A few years ago, a new technology known as ICG fluorescence imaging techniques was introduced to help navigate while performing liver surgery. However, doctors had to keep looking back and forth between the surgical field and the monitor.
To tackle this problem, Panasonic teamed up with Kyoto University and began developing a surgery assistance system combining its knowledge base in medical cameras and image projection technology. This new system makes infrared light, which is ordinarily invisible to the naked eye, visible in the surgical field for surgeons. Images captured by the infrared camera are processed and projected onto the patient nearly in real-time in the format specified by doctors.
The system has to be extremely vibration proof and easy to move with little force, so that surgeons can project the necessary information onto the surgical field without feeling any stress. To achieve this, Panasonic also collaborated with Mitaka Kohki, a company that specializes in the surgical microscope business.
Their combined efforts resulted in a revolutionary surgical assistance system, Medical Imaging Projection System (MIPS). With MIPS, doctors do not have to look away from the surgical field, and it provides real-time information at all times. MIPS also helps doctors to make incisions precisely along projected lines, which minimizes bleeding. This can help shorten recovery times and hospital stays for patients.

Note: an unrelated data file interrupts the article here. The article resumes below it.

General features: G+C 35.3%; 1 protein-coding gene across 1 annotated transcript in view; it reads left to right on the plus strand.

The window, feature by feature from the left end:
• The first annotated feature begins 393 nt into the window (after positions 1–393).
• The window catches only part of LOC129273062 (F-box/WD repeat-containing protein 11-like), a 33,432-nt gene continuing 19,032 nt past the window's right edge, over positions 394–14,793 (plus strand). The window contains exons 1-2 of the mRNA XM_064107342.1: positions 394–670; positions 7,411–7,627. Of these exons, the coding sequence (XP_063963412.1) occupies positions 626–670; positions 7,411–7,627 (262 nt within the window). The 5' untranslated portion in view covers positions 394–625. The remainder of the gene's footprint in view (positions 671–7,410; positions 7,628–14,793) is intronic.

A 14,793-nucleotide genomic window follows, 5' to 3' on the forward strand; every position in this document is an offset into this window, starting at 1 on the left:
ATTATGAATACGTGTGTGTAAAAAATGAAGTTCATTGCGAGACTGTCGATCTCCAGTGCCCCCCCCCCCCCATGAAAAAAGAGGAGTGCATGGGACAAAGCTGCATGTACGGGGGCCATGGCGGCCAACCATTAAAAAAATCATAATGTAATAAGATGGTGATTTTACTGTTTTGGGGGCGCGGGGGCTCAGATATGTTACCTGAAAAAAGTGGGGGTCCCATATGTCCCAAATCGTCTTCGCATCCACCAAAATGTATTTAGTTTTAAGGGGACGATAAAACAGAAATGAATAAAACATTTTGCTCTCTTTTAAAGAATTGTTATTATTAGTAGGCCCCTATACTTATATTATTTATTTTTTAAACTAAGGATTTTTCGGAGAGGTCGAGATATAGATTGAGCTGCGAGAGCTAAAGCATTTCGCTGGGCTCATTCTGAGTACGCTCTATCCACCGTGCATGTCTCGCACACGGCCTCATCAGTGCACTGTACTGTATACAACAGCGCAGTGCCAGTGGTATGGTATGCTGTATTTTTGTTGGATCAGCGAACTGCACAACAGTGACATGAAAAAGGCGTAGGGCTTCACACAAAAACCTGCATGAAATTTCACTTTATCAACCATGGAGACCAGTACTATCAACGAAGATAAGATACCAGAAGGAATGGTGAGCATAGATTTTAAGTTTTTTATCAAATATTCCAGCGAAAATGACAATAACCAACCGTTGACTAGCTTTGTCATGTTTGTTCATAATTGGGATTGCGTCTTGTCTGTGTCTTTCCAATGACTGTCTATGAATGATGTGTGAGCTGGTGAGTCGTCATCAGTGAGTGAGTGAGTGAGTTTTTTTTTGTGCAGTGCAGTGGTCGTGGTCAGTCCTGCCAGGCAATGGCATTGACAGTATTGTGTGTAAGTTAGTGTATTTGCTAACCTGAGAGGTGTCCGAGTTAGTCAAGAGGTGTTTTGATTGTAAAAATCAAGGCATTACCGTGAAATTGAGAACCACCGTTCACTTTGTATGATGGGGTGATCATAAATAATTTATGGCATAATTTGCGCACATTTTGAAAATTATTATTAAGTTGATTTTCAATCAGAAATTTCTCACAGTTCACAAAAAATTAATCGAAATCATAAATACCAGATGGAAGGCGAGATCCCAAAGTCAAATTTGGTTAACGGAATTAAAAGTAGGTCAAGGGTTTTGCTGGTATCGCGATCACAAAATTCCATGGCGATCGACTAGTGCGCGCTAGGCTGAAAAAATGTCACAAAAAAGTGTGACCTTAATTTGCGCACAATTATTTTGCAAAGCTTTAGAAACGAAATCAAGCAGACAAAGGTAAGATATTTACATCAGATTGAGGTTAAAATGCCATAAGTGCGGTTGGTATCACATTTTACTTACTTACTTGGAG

MIPS is the first surgical system* in the world to utilize projection mapping. There is so much potential for its application, and its future could hold great promise.
*As a projector-mounted surgery assist system.
# # #
We would like to note that Panasonic Newsroom is not a place to address personal Customer Service issues. Even though this is not the forum, Panasonic is always eager to resolve your concerns. Our local customer services contacts can be found at Global Support or you can see our list of Social Media Accounts to find the right channel for your queries and concerns.